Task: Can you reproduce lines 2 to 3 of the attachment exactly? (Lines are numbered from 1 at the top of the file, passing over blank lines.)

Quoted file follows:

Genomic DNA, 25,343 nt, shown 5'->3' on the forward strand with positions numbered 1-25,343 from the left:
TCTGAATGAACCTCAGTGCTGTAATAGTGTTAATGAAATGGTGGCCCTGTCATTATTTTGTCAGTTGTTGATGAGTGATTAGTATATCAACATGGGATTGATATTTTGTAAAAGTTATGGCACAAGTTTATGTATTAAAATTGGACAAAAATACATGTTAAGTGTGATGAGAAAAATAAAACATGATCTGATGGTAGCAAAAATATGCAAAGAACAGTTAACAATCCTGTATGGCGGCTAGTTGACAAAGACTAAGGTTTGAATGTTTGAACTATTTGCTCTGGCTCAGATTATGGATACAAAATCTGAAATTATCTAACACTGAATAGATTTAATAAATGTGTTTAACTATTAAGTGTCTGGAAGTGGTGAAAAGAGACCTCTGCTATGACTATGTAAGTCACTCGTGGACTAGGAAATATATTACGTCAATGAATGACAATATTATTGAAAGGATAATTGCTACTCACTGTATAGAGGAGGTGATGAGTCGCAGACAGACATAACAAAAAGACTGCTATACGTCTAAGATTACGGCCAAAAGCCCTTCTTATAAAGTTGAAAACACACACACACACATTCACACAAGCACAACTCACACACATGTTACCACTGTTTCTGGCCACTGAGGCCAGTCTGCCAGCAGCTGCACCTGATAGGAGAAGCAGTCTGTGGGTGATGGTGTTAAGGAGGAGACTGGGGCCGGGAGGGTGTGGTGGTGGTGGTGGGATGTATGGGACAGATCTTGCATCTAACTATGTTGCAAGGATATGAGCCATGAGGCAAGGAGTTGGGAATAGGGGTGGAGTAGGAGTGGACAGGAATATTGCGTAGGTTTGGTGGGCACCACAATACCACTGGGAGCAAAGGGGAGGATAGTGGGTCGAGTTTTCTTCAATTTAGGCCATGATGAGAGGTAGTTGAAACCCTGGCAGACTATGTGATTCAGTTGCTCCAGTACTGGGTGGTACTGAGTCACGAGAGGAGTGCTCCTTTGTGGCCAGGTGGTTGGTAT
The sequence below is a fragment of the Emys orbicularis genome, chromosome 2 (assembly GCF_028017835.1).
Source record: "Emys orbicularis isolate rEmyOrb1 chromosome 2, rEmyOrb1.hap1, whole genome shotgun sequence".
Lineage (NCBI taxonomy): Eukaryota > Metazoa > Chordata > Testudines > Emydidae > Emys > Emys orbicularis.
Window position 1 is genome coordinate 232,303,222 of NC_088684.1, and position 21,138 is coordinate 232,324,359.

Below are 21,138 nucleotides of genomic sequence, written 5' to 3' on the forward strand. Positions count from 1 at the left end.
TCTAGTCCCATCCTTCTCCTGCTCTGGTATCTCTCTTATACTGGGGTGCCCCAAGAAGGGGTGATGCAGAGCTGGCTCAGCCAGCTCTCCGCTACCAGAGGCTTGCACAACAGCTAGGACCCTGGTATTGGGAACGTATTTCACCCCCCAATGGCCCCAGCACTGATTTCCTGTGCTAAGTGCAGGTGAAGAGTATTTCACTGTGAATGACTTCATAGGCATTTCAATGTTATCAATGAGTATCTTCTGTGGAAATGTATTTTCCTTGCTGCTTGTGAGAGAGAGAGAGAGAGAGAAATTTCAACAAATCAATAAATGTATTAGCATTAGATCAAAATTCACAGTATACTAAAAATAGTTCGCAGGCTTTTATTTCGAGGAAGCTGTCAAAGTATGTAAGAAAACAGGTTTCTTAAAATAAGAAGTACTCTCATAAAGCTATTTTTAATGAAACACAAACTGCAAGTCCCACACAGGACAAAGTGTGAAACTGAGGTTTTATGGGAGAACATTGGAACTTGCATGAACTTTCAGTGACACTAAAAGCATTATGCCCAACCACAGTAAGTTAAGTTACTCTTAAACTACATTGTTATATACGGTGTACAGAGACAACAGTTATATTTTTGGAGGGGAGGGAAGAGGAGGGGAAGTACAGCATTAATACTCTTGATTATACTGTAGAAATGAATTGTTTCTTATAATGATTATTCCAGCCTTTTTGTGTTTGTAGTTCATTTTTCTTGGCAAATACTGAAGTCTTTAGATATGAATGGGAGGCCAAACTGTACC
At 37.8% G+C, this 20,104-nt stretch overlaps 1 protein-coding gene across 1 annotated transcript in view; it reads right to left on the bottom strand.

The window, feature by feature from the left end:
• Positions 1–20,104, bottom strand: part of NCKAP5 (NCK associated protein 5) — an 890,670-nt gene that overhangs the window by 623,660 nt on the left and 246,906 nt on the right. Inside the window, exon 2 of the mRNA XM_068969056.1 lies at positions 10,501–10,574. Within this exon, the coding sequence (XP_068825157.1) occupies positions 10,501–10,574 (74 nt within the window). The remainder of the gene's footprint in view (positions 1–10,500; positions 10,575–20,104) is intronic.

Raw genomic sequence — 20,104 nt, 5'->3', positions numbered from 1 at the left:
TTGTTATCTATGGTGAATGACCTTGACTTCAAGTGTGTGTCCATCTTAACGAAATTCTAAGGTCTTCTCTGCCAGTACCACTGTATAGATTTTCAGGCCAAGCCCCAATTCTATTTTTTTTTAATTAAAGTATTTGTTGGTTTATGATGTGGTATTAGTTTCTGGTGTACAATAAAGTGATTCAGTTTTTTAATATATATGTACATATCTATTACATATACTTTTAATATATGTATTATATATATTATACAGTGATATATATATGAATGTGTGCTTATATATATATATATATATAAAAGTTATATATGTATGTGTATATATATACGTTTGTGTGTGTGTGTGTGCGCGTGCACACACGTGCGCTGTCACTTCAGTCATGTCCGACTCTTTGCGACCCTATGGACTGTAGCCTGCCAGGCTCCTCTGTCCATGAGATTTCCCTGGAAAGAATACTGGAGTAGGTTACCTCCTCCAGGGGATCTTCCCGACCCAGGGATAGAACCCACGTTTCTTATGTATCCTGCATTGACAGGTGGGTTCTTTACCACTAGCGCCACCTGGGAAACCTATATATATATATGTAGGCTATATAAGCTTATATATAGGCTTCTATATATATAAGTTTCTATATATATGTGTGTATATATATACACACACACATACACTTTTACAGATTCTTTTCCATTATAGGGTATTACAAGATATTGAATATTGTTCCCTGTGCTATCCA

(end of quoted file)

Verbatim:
TCTGAATGAACCTCAGTGCTGTAATAGTGTTAATGAAATGGTGGCCCTGTCATTATTTTGTCAGTTGTTGATGAGTGATTAGTATATCAACATGGGATTGATATTTTGTAAAAGTTATGGCACAAGTTTATGTATTAAAATTGGACAAAAATACATGTTAAGTGTGATGAGAAAAATAAAACATGATCTGATGGTAGCAAAAATATGCAAAGAACAGTTAACAATCCTGTATGGCGGCTAGTTGACAAAGACTAAGGTTTGAATGTTTGAACTATTTGCTCTGGCTCAGATTATGGATACAAAATCTGAAATTATCTAACACTGAATAGATTTAATAAATGTGTTTAACTATTAAGTGTCTGGAAGTGGTGAAAAGAGACCTCTGCTATGACTATGTAAGTCACTCGTGGACTAGGAAATATATTACGTCAATGAATGACAATATTATTGAAAGGATAATTGCTACTCACTGTATAGAGGAGGTGATGAGTCGCAGACAGACATAACAAAAAGACTGCTATACGTCTAAGATTACGGCCAAAAGCCCTTCTTATAAAGTTGAAAACACACACACACACATTCACACAAGCACAACTCACACACATGTTACCACTGTTTCTGGCCACTGAGGCCAGTCTGCCAGCAGCTGCACCTGATAGGAGAAGCAGTCTGTGGGTGATGGTGTTAAGGAGGAGACTGGGGCCGGGAGGGTGTGGTGGTGGTGGTGGGATGTATGGGACAGATCTTGCATCTAACTATGTTGCAAGGATATGAGCCATGAGGCAAGGAGTTGGGAATAGGGGTGGAGTAGGAGTGGACAGGAATATTGCGTAGGTTTGGTGGGCACCACAATACCACTGGGAGCAAAGGGGAGGATAGTGGGTCGAGTTTTCTTCAATTTAGGCCATGATGAGAGGTAGTTGAAACCCTGGCAGACTATGTGATTCAGTTGCTCCAGTACTGGGTGGTACTGAGTCACGAGAGGAGTGCTCCTTTGTGGCCAGGTGGTTGGTAT
The sequence below is a fragment of the Emys orbicularis genome, chromosome 2 (assembly GCF_028017835.1).